Published August 21, 2012
Incoming college freshmen can’t wait to get on campus, meet new friends and get their first taste of independent living. Their parents, however, might be feeling a little apprehensive, still wanting to be involved and to play an active role in their student’s college life.
“Helicopter parents,” which refer to parents who hover and get overly-involved in their children’s lives, are blamed for indecisive and overly-dependent students. Experts agree that parents should still play a role in their college students’ lives, but it’s how they execute their role that is key to creating mature, independent kids.
Parents need to let their kids grow and establish themselves in college, advises Lisa Kaenzig, first-year associate dean at William Smith College in Geneva, NY. She assures parents that colleges are taking an active role in shaping students’ lives and keeping them on track, and even calls herself an “air traffic controller” as she tells parents when to land and guide their kid.
More than 90% of colleges offer advisory programming services for parents of incoming freshmen, and 31% of colleges have a parent office on campus, according to the National Orientation Directors Association. Through these services, colleges are working to partner with parents to ensure student success through promoting independent problem-solving and decision-making with the help of on-campus resources, says NODA’s Executive Director Joyce Holl.
A parent’s role isn’t over when college starts—the focus now shifts to being more of coach rather than day-to-day life manager.
It’s incumbent upon the institution “to connect the dots,” says Todd Adams, dean of students office at Duke University.
E-newsletters, emails and a large dose of one-on-one phone calls help to inform parents about the college culture, both easing concerns about any number of parent worries like social adjustment, academic performance, roommate compatibility and campus safety, and nipping those problems in the bud, says Kelly Young, director of parent relations and stewardship at Hobart and William Smith Colleges (HWS).
Still, typical parental apprehensions notwithstanding, Young wants her son, Tim, to be on his own and have the college experience as if he were attending school on another campus out of state when he attends Hobart as a first-year this fall.
Experts claim that technology isn’t always friendly. Texting and email expose parents to problems when they’re new and very raw, says Marjorie Savage, parent program director at the University of Minnesota and author of You’re on Your Own (But I’m Here if You Need Me).
How Often Should You Call?
Experts agree it’s important college students feel supported, but they should feel capable to make their own decisions.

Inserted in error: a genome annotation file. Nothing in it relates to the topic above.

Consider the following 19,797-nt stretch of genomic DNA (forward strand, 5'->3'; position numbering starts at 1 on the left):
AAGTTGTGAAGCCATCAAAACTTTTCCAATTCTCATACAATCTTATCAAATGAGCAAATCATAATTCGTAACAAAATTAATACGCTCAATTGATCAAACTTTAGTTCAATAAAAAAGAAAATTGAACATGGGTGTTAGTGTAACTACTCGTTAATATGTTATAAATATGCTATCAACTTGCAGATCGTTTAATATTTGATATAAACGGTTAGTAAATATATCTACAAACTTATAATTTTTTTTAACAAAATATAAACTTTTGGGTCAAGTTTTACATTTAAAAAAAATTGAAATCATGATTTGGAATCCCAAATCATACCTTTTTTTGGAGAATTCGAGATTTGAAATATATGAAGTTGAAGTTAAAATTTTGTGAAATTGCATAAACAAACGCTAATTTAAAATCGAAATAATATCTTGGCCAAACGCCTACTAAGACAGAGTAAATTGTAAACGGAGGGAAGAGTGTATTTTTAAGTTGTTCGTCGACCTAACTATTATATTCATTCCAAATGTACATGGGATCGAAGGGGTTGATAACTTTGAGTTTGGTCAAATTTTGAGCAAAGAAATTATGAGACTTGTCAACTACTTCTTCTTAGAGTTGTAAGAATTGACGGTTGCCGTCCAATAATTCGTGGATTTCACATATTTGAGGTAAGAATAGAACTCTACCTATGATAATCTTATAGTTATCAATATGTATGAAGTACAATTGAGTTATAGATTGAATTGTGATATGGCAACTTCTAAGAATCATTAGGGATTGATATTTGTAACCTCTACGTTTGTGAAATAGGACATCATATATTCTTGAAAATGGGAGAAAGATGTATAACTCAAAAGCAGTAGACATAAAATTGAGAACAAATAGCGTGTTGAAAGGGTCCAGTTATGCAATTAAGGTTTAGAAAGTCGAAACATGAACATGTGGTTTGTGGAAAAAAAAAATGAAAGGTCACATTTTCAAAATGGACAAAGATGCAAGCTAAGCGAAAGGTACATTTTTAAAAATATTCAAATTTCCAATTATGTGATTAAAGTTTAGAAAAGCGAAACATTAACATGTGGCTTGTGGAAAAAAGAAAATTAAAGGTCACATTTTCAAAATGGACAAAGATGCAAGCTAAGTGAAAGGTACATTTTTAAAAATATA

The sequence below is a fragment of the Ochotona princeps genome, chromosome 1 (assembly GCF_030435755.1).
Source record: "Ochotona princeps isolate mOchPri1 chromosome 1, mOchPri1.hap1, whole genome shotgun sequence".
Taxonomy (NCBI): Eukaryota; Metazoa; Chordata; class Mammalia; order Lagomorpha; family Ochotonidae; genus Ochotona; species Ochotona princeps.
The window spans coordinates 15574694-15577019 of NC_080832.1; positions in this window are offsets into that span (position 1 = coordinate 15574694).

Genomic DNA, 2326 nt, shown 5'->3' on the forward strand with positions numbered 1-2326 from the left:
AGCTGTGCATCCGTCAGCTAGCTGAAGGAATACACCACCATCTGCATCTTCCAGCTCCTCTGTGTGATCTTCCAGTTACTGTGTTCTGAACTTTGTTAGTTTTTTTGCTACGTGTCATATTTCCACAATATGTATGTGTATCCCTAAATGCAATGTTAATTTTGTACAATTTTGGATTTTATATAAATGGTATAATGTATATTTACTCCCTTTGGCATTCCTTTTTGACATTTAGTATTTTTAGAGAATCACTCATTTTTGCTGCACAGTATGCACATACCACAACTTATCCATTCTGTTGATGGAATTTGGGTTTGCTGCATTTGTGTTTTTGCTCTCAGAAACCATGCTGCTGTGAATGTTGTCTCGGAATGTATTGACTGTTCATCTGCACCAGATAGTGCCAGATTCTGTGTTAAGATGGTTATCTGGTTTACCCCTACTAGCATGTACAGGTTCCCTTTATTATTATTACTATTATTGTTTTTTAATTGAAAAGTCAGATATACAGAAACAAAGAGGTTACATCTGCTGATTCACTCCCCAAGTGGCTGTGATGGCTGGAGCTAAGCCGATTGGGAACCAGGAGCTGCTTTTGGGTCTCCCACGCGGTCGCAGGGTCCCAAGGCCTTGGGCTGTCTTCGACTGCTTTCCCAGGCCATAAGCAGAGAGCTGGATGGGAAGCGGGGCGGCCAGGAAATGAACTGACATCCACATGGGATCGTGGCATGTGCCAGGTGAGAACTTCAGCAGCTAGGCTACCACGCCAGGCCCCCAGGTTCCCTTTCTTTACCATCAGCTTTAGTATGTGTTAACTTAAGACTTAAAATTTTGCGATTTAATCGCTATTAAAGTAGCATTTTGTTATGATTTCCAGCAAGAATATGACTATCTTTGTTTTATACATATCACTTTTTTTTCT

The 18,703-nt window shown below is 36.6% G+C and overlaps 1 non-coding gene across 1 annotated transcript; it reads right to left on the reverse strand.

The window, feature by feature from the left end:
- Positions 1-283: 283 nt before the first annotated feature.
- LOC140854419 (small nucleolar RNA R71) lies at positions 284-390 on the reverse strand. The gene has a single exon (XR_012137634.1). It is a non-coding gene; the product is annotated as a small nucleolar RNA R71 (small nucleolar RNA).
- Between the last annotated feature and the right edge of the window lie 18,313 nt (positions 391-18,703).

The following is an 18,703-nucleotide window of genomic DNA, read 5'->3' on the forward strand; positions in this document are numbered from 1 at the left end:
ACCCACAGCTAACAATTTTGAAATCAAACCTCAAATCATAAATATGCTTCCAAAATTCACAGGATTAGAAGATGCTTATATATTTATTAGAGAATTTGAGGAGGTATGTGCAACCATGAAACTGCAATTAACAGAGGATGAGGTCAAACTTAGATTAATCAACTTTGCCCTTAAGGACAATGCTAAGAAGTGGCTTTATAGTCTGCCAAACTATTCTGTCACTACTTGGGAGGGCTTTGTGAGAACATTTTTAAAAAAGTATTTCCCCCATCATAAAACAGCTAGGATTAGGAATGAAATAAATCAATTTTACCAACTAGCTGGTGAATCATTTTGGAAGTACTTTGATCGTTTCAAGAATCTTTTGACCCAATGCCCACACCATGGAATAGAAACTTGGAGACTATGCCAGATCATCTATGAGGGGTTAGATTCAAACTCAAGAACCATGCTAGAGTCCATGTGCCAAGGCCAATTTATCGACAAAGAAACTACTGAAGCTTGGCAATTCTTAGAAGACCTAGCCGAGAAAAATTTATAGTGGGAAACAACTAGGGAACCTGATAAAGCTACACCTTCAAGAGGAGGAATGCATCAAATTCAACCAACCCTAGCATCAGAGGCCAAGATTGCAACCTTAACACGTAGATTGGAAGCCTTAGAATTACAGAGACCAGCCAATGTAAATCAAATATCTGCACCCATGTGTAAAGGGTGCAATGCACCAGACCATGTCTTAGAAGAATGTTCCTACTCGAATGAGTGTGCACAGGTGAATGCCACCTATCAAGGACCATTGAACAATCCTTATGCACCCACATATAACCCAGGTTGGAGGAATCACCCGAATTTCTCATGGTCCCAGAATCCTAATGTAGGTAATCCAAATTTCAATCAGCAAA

Male and female students communicate differently: Girls tend toward frequent, lengthy communications, according to Kaenzig, and when communication drops off, “it usually means things are going well.” Boys tend to shy away from long conversations and prefer shorter, non-verbal communications—even worse, particularly in their mom’s perspective, no communication at all.
There’s no real rule-of-thumb about contact, but experts suggest parents limit text and calls, especially during the first weeks, leaving kids to do what is necessary to become acclimated. They also advise pre-arranging a once-a-week telephone time even before a youngster leaves for school.
Bill Barbour and his son Will, now a senior at University of North Carolina, fell into a pattern of Thursday-night calls based on Will’s first-year time commitments for an astronomy course. The pattern stuck, says Bill. “Thursday has been our night for the past three years.”
Sometimes innovation pays huge dividends. During the first week of college, a William Smith dad sent a handwritten letter to his daughter. He told her how much he missed her when he looked in her now- empty bedroom, but how excited he was for her future.
He included some stationery and stamps in case she wanted to write back. Their correspondence became a weekly occurrence; four years later upon her graduation, he presented her with a bound volume of the letters.
More in vogue, some parents are using social networking to keep in touch, however Savage warns this can be unsettling for some newly-independent students who end up mixing home and college life online.
The New Normal
Savage says parents should expect their youngsters to break away from family or test values during their college years.
Thanksgiving break also tends to be a first-year’s challenge, says Adams. Students have been living without curfews. Suddenly on break, their college and family worlds collide.
Early-on, Will Barbour says UNC became his new home. Despite a good relationship with his parents, he initially rejected returning to Boone, NC, where he grew up.
Tips for parents from parents
Think big picture. Not individual grades, says Cynthia Williams, professor of dance at HWS and mother of Kat who’s heading off to University of Rochester this fall.
Create a united front. Join forces with your spouse to parent consistently, says Barbour. “If Will’s mother and I can do it as divorced parents, any couple can.”
Give your kid space. Allow you youngster to visit home when he or she want to, says Young, but don’t pressure even, if like Tim, he attends school very close to home.
Enjoy outside-college moments. Share like activities and interests during downtime. Barbour says he and son, Will, hike, kayak and this summer drove cross-country, giving them time to catch up.
Have faith. Trust that your child’s good value system will win in the end, says Laura Stillman, a Duke parent. It seems like just yesterday we dropped Josh off with enough stuff to choke a cat. Now he’s graduated and out-the-door to New York City.